Congressional Corner: Legislation Would Abolish Two Provisions That Reduce Social Security Benefits of Public Employees

Congressional Corner: Legislation Would Abolish Two Provisions That Reduce Social Security Benefits of Public Employees

By Representative Rodney Davis (IL-13)

Every day, thousands of our neighbors and friends protect our cities, educate our students, and deliver vital services to our communities.  While these selfless public servants have spent their lives giving back, our antiquated federal policies take away the benefits that these workers have rightly earned.

As part of efforts to strengthen the Social Security system, Congress included the Windfall Elimination Provision (WEP) and the Government Pension Offset (GPO) in the Social Security Act of 1983.  While intentions were noble, these changes did little to protect the Social Security system.  Instead, they unjustly penalized millions of public sector employees.

These three-decade-old policies have been proven to be harmful not helpful, which is why I introduced H.R. 141, the Social Security Fairness Act of 2019.  This bill will completely eliminate these counterproductive policies and, while other members of Congress have their own ideas on how to improve our Social Security system, this legislation is the only one that completely repeals both harmful provisions.

Nationwide, nearly 1.5 million people are affected by the WEP, meaning that those who receive a public pension from a job, and are not covered by Social Security, see their benefits reduced.  For example, a teacher who spends summers working a second job, or a first responder who leaves the force after years of service, but is not yet ready to retire, can see his or her benefits reduced by up to 40 percent.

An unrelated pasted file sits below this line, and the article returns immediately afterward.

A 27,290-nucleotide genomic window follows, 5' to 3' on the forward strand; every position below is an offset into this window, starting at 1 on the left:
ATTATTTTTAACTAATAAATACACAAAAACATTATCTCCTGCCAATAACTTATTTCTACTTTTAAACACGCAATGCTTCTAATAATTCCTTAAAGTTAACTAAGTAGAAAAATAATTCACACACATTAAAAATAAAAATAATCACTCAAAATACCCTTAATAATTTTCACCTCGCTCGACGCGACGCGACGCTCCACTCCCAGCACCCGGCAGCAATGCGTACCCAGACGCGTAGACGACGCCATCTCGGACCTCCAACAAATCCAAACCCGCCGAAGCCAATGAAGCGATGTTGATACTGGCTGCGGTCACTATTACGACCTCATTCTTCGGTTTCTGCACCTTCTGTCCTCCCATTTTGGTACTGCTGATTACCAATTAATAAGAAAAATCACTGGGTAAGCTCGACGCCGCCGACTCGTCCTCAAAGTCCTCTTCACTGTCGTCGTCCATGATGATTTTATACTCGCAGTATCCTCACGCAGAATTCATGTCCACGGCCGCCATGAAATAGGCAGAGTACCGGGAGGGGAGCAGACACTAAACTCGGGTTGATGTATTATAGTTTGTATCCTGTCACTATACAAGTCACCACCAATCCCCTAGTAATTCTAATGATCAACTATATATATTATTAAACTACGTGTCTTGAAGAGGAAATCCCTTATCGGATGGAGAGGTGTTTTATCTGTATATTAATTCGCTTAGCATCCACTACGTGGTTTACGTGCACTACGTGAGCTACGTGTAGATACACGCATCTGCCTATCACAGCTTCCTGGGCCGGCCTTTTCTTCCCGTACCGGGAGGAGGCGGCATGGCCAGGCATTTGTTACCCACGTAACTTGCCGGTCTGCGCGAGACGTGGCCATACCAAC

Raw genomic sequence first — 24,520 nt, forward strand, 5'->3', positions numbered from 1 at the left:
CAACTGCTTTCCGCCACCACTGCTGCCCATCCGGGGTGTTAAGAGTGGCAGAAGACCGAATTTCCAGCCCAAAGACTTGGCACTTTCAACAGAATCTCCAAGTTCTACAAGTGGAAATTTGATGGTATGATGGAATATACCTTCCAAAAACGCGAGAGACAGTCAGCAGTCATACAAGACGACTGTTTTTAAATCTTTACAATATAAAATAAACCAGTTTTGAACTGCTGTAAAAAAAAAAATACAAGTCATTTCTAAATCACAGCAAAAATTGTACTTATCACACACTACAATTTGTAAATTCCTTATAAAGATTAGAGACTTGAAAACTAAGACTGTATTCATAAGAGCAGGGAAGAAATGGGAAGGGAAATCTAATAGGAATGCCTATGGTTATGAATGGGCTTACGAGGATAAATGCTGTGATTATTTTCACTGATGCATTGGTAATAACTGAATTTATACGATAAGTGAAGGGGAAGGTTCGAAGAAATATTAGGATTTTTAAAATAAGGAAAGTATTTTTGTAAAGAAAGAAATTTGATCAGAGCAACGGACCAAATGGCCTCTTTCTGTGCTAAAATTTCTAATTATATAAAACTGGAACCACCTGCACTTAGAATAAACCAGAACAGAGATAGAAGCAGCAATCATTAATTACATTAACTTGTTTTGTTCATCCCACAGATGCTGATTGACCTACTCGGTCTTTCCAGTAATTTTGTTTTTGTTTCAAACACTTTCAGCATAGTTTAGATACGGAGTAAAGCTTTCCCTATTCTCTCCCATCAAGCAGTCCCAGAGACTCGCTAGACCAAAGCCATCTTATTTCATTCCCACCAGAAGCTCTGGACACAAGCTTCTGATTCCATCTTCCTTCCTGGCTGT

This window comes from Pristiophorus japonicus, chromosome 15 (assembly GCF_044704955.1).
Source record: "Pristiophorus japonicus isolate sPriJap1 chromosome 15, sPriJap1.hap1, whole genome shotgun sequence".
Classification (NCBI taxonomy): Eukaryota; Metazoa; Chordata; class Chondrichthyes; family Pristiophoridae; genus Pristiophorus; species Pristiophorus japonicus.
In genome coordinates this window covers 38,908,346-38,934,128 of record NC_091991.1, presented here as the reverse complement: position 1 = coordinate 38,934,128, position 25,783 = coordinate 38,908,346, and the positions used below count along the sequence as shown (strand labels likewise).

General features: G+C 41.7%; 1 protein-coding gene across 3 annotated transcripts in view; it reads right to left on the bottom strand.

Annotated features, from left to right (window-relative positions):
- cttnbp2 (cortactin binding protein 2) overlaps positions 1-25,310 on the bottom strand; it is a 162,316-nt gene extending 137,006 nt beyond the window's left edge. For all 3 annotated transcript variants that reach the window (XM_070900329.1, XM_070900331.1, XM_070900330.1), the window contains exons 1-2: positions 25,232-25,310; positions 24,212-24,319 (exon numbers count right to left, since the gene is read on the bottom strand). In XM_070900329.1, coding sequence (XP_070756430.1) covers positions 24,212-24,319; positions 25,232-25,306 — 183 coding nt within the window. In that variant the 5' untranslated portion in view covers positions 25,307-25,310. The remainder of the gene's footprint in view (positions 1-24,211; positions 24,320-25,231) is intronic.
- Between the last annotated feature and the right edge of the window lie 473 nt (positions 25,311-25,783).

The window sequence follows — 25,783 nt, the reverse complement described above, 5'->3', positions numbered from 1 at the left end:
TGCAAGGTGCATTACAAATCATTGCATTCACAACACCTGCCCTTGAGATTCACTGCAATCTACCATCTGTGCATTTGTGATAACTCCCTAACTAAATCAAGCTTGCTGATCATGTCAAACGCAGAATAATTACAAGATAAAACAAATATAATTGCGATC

In 2012, the GPO reduced the Social Security benefits of nearly 600,000 surviving spouses, who also collect a government pensions, by nearly two-thirds.  Nine out of 10 public employees affected by the GPO lost their entire spousal benefit, even though their spouse paid Social Security taxes.

We should hope for our young adults, and workers from all walks of life, to aspire to serve their communities and become public servants.  However, policies like the WEP and GPO only discourage our young people from becoming teachers, firefighters, and public health workers.

I have proudly introduced this important legislation every single Congress since coming to the House of Representatives in 2013.  Despite having over 100 bipartisan cosponsors each Congress, the bill has received little attention from House leadership.  In September 2018, myself and my colleague, Representative Garret Graves (R-LA) offered this bill as an amendment to the Family Savings Act, which was part of Representative Kevin Brady’s “Tax 2.0” package.  Then in May of 2019, we offered the legislation as an amendment to H.R. 1994, the Setting Every Community Up for Retirement (SECURE) Act which passed the House 417-3.  Unfortunately, both times, the amendment was defeated in the House Committee on Rules.

Social Security is a promise that the federal government made to its citizens.  It is a promise that millions of Americans depend on, and one that must be there for them when they retire.  I am the proud sponsor of H.R. 141, and I look forward to continuing to work with my colleagues on both sides of the aisle to ensure that we keep the promises we made to our public-sector employees.

We must work together to increase the support for this legislation that currently has over 200 cosponsors for the first time in years.  Help me by calling your own member of Congress and asking them to cosponsor H.R. 141.



The opinions expressed in “Congressional Corner” reflect the views of the writer and are not necessarily those of TSCL.